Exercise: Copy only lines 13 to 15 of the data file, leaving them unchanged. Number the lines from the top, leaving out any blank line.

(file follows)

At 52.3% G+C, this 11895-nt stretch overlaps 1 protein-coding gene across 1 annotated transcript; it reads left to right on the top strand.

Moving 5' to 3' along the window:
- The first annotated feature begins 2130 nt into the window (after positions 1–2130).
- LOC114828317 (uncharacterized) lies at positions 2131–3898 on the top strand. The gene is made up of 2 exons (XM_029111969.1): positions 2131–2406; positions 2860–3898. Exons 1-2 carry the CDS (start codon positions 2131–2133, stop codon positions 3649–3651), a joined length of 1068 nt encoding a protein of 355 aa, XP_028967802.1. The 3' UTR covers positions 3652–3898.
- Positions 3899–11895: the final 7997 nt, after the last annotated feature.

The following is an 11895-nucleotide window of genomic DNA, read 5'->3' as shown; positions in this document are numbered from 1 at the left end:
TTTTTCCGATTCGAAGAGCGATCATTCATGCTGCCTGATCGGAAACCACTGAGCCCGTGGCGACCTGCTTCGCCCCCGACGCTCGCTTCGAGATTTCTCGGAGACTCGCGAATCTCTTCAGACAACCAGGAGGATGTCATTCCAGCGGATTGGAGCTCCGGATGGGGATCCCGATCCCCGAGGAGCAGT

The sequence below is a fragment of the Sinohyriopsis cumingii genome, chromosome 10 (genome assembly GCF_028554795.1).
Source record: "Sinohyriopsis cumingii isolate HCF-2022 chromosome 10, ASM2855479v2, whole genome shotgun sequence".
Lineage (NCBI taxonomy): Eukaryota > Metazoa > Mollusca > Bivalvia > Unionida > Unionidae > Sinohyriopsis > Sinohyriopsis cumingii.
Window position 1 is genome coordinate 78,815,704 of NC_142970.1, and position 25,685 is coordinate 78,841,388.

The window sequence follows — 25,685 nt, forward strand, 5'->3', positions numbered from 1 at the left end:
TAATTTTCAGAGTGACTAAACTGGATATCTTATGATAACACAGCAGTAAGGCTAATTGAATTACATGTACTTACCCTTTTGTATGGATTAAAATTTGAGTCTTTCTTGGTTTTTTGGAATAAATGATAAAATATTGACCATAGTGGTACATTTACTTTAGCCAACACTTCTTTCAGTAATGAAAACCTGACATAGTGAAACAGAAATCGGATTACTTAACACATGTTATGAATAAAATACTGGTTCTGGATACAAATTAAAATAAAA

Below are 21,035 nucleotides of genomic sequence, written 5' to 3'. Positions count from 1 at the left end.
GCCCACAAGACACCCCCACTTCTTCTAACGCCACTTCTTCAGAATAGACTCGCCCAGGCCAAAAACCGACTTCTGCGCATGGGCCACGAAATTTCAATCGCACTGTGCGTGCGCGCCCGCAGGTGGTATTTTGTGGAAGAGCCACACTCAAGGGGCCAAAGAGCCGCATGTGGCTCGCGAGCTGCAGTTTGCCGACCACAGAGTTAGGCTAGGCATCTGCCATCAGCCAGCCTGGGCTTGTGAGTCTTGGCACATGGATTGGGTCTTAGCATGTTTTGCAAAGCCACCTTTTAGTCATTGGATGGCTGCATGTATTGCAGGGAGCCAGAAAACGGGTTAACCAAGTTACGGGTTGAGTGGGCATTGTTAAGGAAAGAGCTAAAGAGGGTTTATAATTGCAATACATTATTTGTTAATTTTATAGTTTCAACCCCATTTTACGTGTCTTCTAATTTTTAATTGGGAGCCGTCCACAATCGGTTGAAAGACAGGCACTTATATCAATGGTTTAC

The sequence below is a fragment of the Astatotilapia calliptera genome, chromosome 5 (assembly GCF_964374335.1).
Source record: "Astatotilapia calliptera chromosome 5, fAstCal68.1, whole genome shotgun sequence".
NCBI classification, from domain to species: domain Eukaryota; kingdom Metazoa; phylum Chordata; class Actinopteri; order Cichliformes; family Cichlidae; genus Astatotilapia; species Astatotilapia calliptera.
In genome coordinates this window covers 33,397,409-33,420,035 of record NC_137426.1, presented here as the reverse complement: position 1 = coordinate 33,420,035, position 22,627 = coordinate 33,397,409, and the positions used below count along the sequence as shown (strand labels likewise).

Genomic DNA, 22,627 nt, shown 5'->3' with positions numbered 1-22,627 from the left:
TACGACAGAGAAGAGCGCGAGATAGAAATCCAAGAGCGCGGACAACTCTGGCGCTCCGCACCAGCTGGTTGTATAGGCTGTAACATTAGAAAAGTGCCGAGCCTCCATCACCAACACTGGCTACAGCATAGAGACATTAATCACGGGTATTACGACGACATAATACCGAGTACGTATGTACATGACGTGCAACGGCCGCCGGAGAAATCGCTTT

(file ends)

TAATTTTCAGAGTGACTAAACTGGATATCTTATGATAACACAGCAGTAAGGCTAATTGAATTACATGTACTTACCCTTTTGTATGGATTAAAATTTGAGTCTTTCTTGGTTTTTTGGAATAAATGATAAAATATTGACCATAGTGGTACATTTACTTTAGCCAACACTTCTTTCAGTAATGAAAACCTGACATAGTGAAACAGAAATCGGATTACTTAACACATGTTATGAATAAAATACTGGTTCTGGATACAAATTAAAATAAAA

Below are 21,035 nucleotides of genomic sequence, written 5' to 3'. Positions count from 1 at the left end.
GCCCACAAGACACCCCCACTTCTTCTAACGCCACTTCTTCAGAATAGACTCGCCCAGGCCAAAAACCGACTTCTGCGCATGGGCCACGAAATTTCAATCGCACTGTGCGTGCGCGCCCGCAGGTGGTATTTTGTGGAAGAGCCACACTCAAGGGGCCAAAGAGCCGCATGTGGCTCGCGAGCTGCAGTTTGCCGACCACAGAGTTAGGCTAGGCATCTGCCATCAGCCAGCCTGGGCTTGTGAGTCTTGGCACATGGATTGGGTCTTAGCATGTTTTGCAAAGCCACCTTTTAGTCATTGGATGGCTGCATGTATTGCAGGGAGCCAGAAAACGGGTTAACCAAGTTACGGGTTGAGTGGGCATTGTTAAGGAAAGAGCTAAAGAGGGTTTATAATTGCAATACATTATTTGTTAATTTTATAGTTTCAACCCCATTTTACGTGTCTTCTAATTTTTAATTGGGAGCCGTCCACAATCGGTTGAAAGACAGGCACTTATATCAATGGTTTAC